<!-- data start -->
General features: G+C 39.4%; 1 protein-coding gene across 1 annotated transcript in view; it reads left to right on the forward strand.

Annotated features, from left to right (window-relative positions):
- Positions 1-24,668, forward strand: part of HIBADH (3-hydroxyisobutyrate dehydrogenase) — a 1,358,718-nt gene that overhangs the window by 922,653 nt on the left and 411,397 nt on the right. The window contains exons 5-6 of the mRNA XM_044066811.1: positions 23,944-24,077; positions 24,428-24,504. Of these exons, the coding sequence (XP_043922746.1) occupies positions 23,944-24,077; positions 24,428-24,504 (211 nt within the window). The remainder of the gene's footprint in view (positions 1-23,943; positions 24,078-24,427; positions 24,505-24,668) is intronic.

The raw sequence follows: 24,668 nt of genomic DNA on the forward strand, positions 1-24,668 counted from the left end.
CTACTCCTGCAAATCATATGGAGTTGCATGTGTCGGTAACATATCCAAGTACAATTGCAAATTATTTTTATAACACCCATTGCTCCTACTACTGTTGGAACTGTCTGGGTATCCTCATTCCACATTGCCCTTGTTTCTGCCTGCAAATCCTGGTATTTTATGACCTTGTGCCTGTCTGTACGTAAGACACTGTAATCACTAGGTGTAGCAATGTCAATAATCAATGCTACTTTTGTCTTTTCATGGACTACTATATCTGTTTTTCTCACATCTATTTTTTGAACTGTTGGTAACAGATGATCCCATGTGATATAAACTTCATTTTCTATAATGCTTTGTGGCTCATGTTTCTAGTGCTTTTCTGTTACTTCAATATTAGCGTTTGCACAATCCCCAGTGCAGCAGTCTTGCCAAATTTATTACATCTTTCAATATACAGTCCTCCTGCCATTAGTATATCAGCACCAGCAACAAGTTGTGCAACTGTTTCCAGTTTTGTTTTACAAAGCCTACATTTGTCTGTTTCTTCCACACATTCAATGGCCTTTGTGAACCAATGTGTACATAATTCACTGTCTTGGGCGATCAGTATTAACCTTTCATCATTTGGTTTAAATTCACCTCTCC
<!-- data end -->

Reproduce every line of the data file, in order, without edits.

General features: G+C 39.4%; 1 protein-coding gene across 1 annotated transcript in view; it reads left to right on the forward strand.

Annotated features, from left to right (window-relative positions):
- Positions 1-24,668, forward strand: part of HIBADH (3-hydroxyisobutyrate dehydrogenase) — a 1,358,718-nt gene that overhangs the window by 922,653 nt on the left and 411,397 nt on the right. The window contains exons 5-6 of the mRNA XM_044066811.1: positions 23,944-24,077; positions 24,428-24,504. Of these exons, the coding sequence (XP_043922746.1) occupies positions 23,944-24,077; positions 24,428-24,504 (211 nt within the window). The remainder of the gene's footprint in view (positions 1-23,943; positions 24,078-24,427; positions 24,505-24,668) is intronic.

The raw sequence follows: 24,668 nt of genomic DNA on the forward strand, positions 1-24,668 counted from the left end.
CTACTCCTGCAAATCATATGGAGTTGCATGTGTCGGTAACATATCCAAGTACAATTGCAAATTATTTTTATAACACCCATTGCTCCTACTACTGTTGGAACTGTCTGGGTATCCTCATTCCACATTGCCCTTGTTTCTGCCTGCAAATCCTGGTATTTTATGACCTTGTGCCTGTCTGTACGTAAGACACTGTAATCACTAGGTGTAGCAATGTCAATAATCAATGCTACTTTTGTCTTTTCATGGACTACTATATCTGTTTTTCTCACATCTATTTTTTGAACTGTTGGTAACAGATGATCCCATGTGATATAAACTTCATTTTCTATAATGCTTTGTGGCTCATGTTTCTAGTGCTTTTCTGTTACTTCAATATTAGCGTTTGCACAATCCCCAGTGCAGCAGTCTTGCCAAATTTATTACATCTTTCAATATACAGTCCTCCTGCCATTAGTATATCAGCACCAGCAACAAGTTGTGCAACTGTTTCCAGTTTTGTTTTACAAAGCCTACATTTGTCTGTTTCTTCCACACATTCAATGGCCTTTGTGAACCAATGTGTACATAATTCACTGTCTTGGGCGATCAGTATTAACCTTTCATCATTTGGTTTAAATTCACCTCTCC